Wednesday, May 22

State snubs EU’s initiative to trace exported timber


KUCHING: Sarawak PKR vice-chairman See Chee How says the state government is not interested in the (European Union) EU-initiated Voluntary Partnership Agreement (VPA) because of high demand from Asian countries.

The major importers of the state’s timber are Japan, China, Hong Kong, Taiwan and Singapore which are not bound by VPA.

Under VPA the sources of timber would be identified thus help curb illegal logging.

The VPA and also another initiative called the Forest Law Enforcement, Governance and Trade (FLEGT) are in the last negotiation stages in Peninsular Malaysia, he said.

See was a speaker in the EU-funded land, justice and human rights-forum which was jointly organised here last Friday by Sarawak Dayak Iban Association (Sadia), Pesticide Action Network Asia and the Pacific (PAN AP), with the participation of Aidenvironment from Indonesia.

With the state opting not to sign the VPA, its timber will not be legally allowed into the markets of EU’s 28 member countries, said See.

Ambassador and head of the EU delegation to Malaysia, Luc Vandebon, also spoke at a forum entitled ‘Land, Justice and Human Rights: The Situation of the Indigenous Peoples in Sarawak’.

According to See, Vandebon was hoping that talks be extended to Sarawak next year.

The FLEGT and VPA could help prevent illegal activities attributable to logging and oil palm industries in developing countries, See who is also Batu Lintang assemblyman, said.

He said he believed the certification programme under VPA could contribute to certified timber fetching higher prices than uncertified ones.

The FLEGT VPA was initiated in 2006, with the EU engaging Malaysia in 2007 and it was aimed at mandating as traceable sources or origins of timber exported to the EU.

In June this year Malaysian Timber Certification Council (MTCC) chairman Datuk Dr Freezailah Che Yom told The Borneo Post that Malaysia was taking steps to develop the timber legality assurance system to ensure the legality of logs harvested from forests as well as that of uncertified permanent reserved forests, hence strengthening the country’s sustainable forests management.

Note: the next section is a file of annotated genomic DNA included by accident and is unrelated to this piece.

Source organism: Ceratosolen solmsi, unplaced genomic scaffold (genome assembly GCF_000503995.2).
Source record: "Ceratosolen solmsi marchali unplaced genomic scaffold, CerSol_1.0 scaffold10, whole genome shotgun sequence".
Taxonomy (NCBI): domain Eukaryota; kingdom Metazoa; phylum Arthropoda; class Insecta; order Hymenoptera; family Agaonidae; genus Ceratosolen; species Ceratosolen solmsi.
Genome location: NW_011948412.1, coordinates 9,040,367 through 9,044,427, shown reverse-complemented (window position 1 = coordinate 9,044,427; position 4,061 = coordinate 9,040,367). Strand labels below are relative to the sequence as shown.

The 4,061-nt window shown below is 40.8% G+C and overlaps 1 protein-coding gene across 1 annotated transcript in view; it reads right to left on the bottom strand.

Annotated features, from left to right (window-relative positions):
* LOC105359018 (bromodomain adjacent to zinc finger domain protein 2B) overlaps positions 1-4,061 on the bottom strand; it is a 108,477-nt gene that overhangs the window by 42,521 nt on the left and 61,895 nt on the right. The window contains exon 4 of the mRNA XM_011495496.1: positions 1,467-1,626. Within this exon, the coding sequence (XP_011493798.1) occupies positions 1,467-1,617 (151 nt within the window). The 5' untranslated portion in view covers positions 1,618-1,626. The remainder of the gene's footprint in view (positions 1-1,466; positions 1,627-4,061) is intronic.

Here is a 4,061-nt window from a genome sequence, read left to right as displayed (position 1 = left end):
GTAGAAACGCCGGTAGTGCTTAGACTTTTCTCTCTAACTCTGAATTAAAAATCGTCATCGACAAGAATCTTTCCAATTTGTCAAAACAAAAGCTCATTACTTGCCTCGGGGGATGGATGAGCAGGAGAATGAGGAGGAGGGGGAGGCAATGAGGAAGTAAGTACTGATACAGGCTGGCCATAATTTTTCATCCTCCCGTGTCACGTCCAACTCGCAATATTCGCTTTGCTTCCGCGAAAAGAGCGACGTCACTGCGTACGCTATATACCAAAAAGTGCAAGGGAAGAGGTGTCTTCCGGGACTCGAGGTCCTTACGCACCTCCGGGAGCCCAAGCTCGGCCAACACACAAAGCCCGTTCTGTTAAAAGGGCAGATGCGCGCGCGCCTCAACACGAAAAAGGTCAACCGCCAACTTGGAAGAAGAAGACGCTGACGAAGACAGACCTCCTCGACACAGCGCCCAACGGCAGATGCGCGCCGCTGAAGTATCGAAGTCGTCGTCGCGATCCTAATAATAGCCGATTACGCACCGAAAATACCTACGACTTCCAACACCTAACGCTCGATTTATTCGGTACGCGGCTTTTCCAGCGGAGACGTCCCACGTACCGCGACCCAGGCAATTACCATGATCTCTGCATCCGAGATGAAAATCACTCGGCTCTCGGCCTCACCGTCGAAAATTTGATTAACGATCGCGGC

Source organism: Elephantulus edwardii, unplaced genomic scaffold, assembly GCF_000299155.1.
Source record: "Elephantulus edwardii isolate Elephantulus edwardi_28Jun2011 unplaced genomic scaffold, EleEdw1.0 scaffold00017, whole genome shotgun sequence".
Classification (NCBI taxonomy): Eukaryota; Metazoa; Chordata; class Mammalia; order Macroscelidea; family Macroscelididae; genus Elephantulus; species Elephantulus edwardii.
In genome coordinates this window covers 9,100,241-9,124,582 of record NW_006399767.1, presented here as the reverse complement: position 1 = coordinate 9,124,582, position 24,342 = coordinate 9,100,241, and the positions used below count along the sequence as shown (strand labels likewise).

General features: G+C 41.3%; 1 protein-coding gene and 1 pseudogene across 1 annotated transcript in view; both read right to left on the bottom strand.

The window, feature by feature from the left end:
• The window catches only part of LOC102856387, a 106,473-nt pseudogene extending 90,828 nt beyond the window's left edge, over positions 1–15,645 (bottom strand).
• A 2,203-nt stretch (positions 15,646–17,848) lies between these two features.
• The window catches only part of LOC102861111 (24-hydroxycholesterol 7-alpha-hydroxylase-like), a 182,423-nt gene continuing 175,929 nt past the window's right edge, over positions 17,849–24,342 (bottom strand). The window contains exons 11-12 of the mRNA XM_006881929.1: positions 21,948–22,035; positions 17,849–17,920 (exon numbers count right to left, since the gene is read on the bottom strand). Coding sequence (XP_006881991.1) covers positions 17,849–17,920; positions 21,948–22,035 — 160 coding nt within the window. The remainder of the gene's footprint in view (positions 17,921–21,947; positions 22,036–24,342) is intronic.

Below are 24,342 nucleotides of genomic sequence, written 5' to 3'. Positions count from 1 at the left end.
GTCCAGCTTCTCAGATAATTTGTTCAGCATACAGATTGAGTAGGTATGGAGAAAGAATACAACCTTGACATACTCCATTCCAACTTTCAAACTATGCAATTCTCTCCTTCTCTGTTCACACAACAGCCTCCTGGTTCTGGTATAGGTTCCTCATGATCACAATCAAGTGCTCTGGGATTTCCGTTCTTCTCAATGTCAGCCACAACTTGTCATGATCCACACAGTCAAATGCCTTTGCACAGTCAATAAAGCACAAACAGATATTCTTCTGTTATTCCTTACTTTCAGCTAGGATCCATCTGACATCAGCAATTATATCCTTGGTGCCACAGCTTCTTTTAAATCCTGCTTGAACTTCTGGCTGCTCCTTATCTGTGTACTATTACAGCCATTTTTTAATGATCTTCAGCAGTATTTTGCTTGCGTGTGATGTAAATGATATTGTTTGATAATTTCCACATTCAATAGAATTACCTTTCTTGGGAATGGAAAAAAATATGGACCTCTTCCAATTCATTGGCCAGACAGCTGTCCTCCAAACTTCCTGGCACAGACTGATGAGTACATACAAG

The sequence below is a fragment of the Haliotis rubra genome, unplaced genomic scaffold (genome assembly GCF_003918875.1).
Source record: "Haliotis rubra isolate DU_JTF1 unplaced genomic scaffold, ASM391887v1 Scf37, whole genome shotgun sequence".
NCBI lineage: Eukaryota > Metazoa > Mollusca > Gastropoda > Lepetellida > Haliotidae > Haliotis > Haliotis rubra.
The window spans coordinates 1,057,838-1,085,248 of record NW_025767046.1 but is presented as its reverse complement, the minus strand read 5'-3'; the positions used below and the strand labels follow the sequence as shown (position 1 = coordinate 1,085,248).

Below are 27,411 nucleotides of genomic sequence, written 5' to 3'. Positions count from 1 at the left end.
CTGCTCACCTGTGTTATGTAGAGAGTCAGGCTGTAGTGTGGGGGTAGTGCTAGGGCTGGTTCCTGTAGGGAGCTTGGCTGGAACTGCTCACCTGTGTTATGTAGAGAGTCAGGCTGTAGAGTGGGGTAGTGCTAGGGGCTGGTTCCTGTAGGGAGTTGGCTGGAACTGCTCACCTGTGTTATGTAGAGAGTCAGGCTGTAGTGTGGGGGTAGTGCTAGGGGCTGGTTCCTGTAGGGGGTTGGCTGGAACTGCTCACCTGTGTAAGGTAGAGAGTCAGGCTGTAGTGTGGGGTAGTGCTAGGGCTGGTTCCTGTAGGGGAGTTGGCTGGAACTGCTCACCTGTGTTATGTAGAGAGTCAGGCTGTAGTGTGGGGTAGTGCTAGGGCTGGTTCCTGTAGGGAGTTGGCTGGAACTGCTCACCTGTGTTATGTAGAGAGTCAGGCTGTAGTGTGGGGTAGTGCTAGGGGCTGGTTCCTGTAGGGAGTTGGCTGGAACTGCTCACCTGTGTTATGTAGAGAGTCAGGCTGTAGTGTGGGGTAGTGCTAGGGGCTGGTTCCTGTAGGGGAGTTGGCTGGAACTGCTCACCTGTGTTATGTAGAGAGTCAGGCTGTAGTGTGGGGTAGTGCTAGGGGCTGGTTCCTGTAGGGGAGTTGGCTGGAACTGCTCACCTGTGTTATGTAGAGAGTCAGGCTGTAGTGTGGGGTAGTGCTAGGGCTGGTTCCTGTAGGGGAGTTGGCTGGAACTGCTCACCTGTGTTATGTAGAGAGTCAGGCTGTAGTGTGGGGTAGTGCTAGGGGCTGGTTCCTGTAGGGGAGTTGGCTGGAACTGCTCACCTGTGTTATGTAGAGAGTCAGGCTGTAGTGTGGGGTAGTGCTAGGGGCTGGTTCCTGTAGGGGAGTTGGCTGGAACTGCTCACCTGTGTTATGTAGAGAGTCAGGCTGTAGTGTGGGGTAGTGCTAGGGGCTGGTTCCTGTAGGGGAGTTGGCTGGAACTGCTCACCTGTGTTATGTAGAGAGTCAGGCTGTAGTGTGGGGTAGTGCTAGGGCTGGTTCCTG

Malaysia is supportive of the EU’s initiative to implement the FLEGT Action plan to tackle illegal logging through VPAs and that they are negotiating with the EU to conclude the FLEGT to ensure all our exported timber products are legal.

“Under the VPAs, Malaysia agrees to implement a Timber Legality Assurance System (TLAS) to verify that timber products for shipment to EU are legally produced,” he pointed out then.

He said TLAS was based on the definition of legality – which is “timber harvested by a licensee from approved areas and timber products exported in accordance with the laws, regulations and procedures pertaining to forestry, timber industry and trade of Malaysia.”

TLAS development is also based on existing laws and regulations governing forest harvesting, mill processing and trade of timber and the current licensing system on these activities.

TLAS comprises six agreed principles and its associated criteria which are formatted into 24 tables to facilitate compliance auditing by third party monitor.

The planning for TLAS implementation will be phased from planted forests in peninsular Malaysia, Sabah and eventually Sarawak.

“Under the VPA, once the TLAS is fully operational, all timber products exported to the EU will be accompanied by a FLEGT Licence,” he said adding that this could potentially enhance international timber trade between Malaysia and European countries as well as create a generic legal system to combat illegal logging, hence sustaining the overall timber industry.